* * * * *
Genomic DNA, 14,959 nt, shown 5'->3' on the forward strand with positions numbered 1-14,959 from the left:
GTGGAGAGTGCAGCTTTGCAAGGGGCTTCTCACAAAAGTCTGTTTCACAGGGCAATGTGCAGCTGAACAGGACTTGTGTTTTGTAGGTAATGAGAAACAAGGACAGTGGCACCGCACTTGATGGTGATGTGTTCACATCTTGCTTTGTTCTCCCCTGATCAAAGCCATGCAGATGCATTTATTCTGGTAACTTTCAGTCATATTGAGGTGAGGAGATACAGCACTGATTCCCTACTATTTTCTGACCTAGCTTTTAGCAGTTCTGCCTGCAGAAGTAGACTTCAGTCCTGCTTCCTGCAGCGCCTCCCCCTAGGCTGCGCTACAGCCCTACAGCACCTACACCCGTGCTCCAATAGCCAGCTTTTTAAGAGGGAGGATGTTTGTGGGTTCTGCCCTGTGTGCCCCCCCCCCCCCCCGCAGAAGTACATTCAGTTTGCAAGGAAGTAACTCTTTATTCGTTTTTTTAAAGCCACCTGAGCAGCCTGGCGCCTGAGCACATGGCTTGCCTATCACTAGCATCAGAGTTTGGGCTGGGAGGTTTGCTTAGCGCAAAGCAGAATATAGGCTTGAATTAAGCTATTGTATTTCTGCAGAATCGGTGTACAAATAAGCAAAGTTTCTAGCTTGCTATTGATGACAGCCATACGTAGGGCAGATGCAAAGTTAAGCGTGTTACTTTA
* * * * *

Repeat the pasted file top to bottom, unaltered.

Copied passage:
Genomic DNA, 14,959 nt, shown 5'->3' on the forward strand with positions numbered 1-14,959 from the left:
GTGGAGAGTGCAGCTTTGCAAGGGGCTTCTCACAAAAGTCTGTTTCACAGGGCAATGTGCAGCTGAACAGGACTTGTGTTTTGTAGGTAATGAGAAACAAGGACAGTGGCACCGCACTTGATGGTGATGTGTTCACATCTTGCTTTGTTCTCCCCTGATCAAAGCCATGCAGATGCATTTATTCTGGTAACTTTCAGTCATATTGAGGTGAGGAGATACAGCACTGATTCCCTACTATTTTCTGACCTAGCTTTTAGCAGTTCTGCCTGCAGAAGTAGACTTCAGTCCTGCTTCCTGCAGCGCCTCCCCCTAGGCTGCGCTACAGCCCTACAGCACCTACACCCGTGCTCCAATAGCCAGCTTTTTAAGAGGGAGGATGTTTGTGGGTTCTGCCCTGTGTGCCCCCCCCCCCCCCCGCAGAAGTACATTCAGTTTGCAAGGAAGTAACTCTTTATTCGTTTTTTTAAAGCCACCTGAGCAGCCTGGCGCCTGAGCACATGGCTTGCCTATCACTAGCATCAGAGTTTGGGCTGGGAGGTTTGCTTAGCGCAAAGCAGAATATAGGCTTGAATTAAGCTATTGTATTTCTGCAGAATCGGTGTACAAATAAGCAAAGTTTCTAGCTTGCTATTGATGACAGCCATACGTAGGGCAGATGCAAAGTTAAGCGTGTTACTTTA